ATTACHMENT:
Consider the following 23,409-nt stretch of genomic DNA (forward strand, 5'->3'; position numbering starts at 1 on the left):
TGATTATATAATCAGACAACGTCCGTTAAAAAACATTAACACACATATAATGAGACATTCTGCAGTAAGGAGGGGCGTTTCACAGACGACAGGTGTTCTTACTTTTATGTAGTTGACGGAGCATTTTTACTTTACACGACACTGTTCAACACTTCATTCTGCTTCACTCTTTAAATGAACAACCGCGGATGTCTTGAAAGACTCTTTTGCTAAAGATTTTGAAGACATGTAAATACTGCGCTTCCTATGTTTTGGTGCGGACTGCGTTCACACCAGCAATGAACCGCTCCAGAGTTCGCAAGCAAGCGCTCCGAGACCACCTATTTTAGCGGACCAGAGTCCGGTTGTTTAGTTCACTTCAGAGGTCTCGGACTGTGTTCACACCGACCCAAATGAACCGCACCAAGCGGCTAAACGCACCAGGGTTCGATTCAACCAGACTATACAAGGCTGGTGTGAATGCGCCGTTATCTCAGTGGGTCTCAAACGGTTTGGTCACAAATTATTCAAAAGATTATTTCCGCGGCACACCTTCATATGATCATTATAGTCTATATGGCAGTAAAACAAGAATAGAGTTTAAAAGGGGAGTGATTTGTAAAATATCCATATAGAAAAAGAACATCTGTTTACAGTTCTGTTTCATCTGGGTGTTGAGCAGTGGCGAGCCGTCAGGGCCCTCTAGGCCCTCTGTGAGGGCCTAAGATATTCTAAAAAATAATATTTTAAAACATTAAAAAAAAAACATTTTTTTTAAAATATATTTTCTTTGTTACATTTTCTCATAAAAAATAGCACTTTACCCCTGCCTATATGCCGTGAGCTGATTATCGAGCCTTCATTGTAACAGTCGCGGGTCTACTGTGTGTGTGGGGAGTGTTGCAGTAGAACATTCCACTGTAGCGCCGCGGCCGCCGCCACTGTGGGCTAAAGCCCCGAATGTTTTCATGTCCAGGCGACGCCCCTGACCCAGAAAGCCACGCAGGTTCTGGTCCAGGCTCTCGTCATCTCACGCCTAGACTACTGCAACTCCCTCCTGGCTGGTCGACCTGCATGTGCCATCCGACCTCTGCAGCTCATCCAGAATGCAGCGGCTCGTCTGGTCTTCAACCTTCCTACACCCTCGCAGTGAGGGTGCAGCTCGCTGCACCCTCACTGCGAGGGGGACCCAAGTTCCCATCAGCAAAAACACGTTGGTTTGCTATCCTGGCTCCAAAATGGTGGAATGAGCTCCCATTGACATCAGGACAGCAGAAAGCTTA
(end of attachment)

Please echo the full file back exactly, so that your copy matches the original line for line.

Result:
Consider the following 23,409-nt stretch of genomic DNA (forward strand, 5'->3'; position numbering starts at 1 on the left):
TGATTATATAATCAGACAACGTCCGTTAAAAAACATTAACACACATATAATGAGACATTCTGCAGTAAGGAGGGGCGTTTCACAGACGACAGGTGTTCTTACTTTTATGTAGTTGACGGAGCATTTTTACTTTACACGACACTGTTCAACACTTCATTCTGCTTCACTCTTTAAATGAACAACCGCGGATGTCTTGAAAGACTCTTTTGCTAAAGATTTTGAAGACATGTAAATACTGCGCTTCCTATGTTTTGGTGCGGACTGCGTTCACACCAGCAATGAACCGCTCCAGAGTTCGCAAGCAAGCGCTCCGAGACCACCTATTTTAGCGGACCAGAGTCCGGTTGTTTAGTTCACTTCAGAGGTCTCGGACTGTGTTCACACCGACCCAAATGAACCGCACCAAGCGGCTAAACGCACCAGGGTTCGATTCAACCAGACTATACAAGGCTGGTGTGAATGCGCCGTTATCTCAGTGGGTCTCAAACGGTTTGGTCACAAATTATTCAAAAGATTATTTCCGCGGCACACCTTCATATGATCATTATAGTCTATATGGCAGTAAAACAAGAATAGAGTTTAAAAGGGGAGTGATTTGTAAAATATCCATATAGAAAAAGAACATCTGTTTACAGTTCTGTTTCATCTGGGTGTTGAGCAGTGGCGAGCCGTCAGGGCCCTCTAGGCCCTCTGTGAGGGCCTAAGATATTCTAAAAAATAATATTTTAAAACATTAAAAAAAAAACATTTTTTTTAAAATATATTTTCTTTGTTACATTTTCTCATAAAAAATAGCACTTTACCCCTGCCTATATGCCGTGAGCTGATTATCGAGCCTTCATTGTAACAGTCGCGGGTCTACTGTGTGTGTGGGGAGTGTTGCAGTAGAACATTCCACTGTAGCGCCGCGGCCGCCGCCACTGTGGGCTAAAGCCCCGAATGTTTTCATGTCCAGGCGACGCCCCTGACCCAGAAAGCCACGCAGGTTCTGGTCCAGGCTCTCGTCATCTCACGCCTAGACTACTGCAACTCCCTCCTGGCTGGTCGACCTGCATGTGCCATCCGACCTCTGCAGCTCATCCAGAATGCAGCGGCTCGTCTGGTCTTCAACCTTCCTACACCCTCGCAGTGAGGGTGCAGCTCGCTGCACCCTCACTGCGAGGGGGACCCAAGTTCCCATCAGCAAAAACACGTTGGTTTGCTATCCTGGCTCCAAAATGGTGGAATGAGCTCCCATTGACATCAGGACAGCAGAAAGCTTA